Luca Fumagalli

Msgr. Robert Hugh Benson, one of the most popular English writers at the beginning of the twentieth century, published four theatrical texts during his short but prolific career.

Benson’s passion for the stage emerged in his youth, during his time at school and university. In addition to writing scripts that he gave his friends, he loved improvising amusing sketches. He also covered important roles such as that of a chorus member in a tragedy by Euripides. After ordination to the priesthood he began to organise theatrical performances for the children of his parish in Cambridge: the scenes and the costumes were so perfect that his group came to enjoy a measure of celebrity. The performances, always well attended, were given in large houses; and the spectators came from all the neighboring counties, some even from London.

For Christmas of 1905, Canon Scott used the talents of his coadjutor for the benefit of the community, involving Benson in a theatrical project aimed at the teenagers of the Convent of St. Mary. The final outcome was the staging of a well-received play about the birth of Christ, complete with costumes and sets. A Mystery Play in Honor of the Nativity of Our Lord was published later, in 1908.

Among the most avid readers of Benson’s novels was the elderly Bishop of Hexham and Newcastle, Thomas William Wilkinson, a convert of Newman’s times. Wilkinson, President of the Ushaw College – the largest Catholic seminar in England – urged Benson to write a theatrical work to celebrate the centenary of the foundation of the institute: the result was The Cost of a Crown (published in 1910). Presented at Ushaw in July 1908, the play included music by W. Sewell, sub-organist of Westminster Cathedral, and dealt with the life of John Boste, a 16th-century priest and martyr. The play, despite the great time gap between the acts, was welcomed by the public of the seminar, charmed by the fascinating setting.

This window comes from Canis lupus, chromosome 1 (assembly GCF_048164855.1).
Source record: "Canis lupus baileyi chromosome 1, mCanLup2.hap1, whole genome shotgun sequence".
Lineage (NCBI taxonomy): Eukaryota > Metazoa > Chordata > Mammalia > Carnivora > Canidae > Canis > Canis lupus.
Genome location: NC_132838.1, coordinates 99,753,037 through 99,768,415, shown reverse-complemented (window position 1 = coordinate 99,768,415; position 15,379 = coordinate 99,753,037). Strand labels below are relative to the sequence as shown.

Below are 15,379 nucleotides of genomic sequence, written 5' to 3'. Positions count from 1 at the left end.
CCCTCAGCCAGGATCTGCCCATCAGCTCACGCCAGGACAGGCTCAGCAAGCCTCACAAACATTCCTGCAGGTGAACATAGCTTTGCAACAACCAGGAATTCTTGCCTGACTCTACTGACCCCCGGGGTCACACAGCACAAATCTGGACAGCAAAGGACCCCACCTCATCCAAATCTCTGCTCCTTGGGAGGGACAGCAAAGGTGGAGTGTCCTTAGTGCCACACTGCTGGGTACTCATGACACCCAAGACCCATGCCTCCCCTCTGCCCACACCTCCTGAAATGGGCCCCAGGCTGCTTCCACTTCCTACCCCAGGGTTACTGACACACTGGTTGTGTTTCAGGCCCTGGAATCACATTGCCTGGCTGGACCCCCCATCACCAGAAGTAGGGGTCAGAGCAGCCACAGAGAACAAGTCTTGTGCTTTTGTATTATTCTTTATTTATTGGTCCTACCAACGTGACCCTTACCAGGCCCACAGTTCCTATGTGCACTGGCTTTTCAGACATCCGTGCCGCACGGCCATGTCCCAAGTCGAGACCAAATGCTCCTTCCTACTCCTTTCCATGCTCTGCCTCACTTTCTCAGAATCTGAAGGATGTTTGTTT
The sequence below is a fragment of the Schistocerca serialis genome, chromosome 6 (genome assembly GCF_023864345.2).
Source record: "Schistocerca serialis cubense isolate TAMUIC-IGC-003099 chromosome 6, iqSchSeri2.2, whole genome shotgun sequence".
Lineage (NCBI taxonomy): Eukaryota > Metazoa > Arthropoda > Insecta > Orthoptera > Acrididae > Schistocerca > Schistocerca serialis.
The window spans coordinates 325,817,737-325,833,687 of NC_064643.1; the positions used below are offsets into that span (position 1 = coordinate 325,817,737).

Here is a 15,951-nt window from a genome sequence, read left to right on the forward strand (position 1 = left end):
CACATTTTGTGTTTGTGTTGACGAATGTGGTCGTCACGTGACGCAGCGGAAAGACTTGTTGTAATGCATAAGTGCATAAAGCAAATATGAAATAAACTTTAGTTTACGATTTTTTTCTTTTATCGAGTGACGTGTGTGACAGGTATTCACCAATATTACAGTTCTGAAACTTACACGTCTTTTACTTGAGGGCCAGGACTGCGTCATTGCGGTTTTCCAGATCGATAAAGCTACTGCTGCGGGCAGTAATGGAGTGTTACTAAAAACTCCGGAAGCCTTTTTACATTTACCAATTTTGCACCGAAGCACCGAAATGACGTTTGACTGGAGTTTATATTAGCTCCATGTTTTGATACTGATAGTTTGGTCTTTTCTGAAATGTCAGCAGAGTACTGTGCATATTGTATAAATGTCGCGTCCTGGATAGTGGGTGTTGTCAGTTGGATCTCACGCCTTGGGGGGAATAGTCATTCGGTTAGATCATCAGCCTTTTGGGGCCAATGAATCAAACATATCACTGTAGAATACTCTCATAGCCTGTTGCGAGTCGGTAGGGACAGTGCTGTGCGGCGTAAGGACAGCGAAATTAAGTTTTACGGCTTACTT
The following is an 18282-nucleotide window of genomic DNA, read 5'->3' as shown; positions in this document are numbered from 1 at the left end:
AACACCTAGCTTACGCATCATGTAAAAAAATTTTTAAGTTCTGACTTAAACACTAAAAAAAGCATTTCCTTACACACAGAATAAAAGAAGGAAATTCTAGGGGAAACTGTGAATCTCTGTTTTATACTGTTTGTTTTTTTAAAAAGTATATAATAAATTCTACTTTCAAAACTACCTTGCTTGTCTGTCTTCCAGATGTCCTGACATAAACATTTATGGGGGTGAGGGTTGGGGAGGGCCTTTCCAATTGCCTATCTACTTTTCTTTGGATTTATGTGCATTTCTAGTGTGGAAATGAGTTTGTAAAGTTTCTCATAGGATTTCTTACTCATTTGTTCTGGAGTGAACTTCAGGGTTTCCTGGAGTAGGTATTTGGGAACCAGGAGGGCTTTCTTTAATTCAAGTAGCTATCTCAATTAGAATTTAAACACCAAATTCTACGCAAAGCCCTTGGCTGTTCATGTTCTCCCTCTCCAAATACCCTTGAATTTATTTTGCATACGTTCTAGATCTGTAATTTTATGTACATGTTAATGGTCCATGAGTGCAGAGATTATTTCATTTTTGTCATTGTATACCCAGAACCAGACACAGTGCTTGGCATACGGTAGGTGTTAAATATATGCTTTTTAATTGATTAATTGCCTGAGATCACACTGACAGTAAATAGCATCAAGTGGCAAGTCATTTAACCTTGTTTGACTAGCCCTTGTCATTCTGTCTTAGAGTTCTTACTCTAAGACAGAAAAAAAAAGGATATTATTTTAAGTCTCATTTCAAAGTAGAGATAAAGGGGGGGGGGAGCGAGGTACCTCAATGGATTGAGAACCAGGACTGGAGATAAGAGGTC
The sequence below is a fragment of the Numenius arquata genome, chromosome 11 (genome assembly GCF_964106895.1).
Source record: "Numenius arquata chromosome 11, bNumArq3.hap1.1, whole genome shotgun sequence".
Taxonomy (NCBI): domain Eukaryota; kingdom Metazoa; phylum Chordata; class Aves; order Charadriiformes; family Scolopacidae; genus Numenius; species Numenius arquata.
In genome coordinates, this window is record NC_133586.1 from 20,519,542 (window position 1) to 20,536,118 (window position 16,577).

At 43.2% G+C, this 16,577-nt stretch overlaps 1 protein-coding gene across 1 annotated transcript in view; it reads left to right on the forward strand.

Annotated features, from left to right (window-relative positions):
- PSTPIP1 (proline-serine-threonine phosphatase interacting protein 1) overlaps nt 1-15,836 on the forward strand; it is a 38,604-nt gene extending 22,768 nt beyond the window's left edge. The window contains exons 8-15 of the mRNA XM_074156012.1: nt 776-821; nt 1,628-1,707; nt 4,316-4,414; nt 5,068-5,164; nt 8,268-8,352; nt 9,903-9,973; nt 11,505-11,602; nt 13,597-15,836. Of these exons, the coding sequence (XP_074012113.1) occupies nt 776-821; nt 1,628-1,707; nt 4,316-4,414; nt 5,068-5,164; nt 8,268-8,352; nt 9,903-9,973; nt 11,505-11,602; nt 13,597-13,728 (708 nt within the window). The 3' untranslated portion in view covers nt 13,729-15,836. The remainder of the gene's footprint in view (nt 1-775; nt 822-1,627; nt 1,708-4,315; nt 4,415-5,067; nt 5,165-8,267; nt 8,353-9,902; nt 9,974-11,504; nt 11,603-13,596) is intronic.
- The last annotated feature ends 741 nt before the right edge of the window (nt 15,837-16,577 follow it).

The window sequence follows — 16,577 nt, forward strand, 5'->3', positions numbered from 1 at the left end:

A few years later, on the occasion of Easter 1914, before his last trip to America ended, Benson staged The Maid of Orleans, focused on the life of Saint Joan of Arc. The text – which was published in 1911 – turned out to be difficult to represent, at various points not convincing.

The last play written by Benson, The Upper Room, was published posthumously in November 1914. It is a simple allegory of the sacrifice of Christ, a parallelism between the Last Supper and the Crucifixion on Golgotha.

Throughout his life, Benson tried in vain to have parts of his most famous novels presented on stage: this is an additional indication that the best of his output lies elsewhere, particularly in his novels. Nevertheless, the Bensonian dramaturgy is not entirely worthless, indeed, some scenes manifest brilliant intuitions, incisive dialogues and an engaging atmosphere. They are therefore works that continue to merit attention, particularly suitable for the catechesis of the little ones.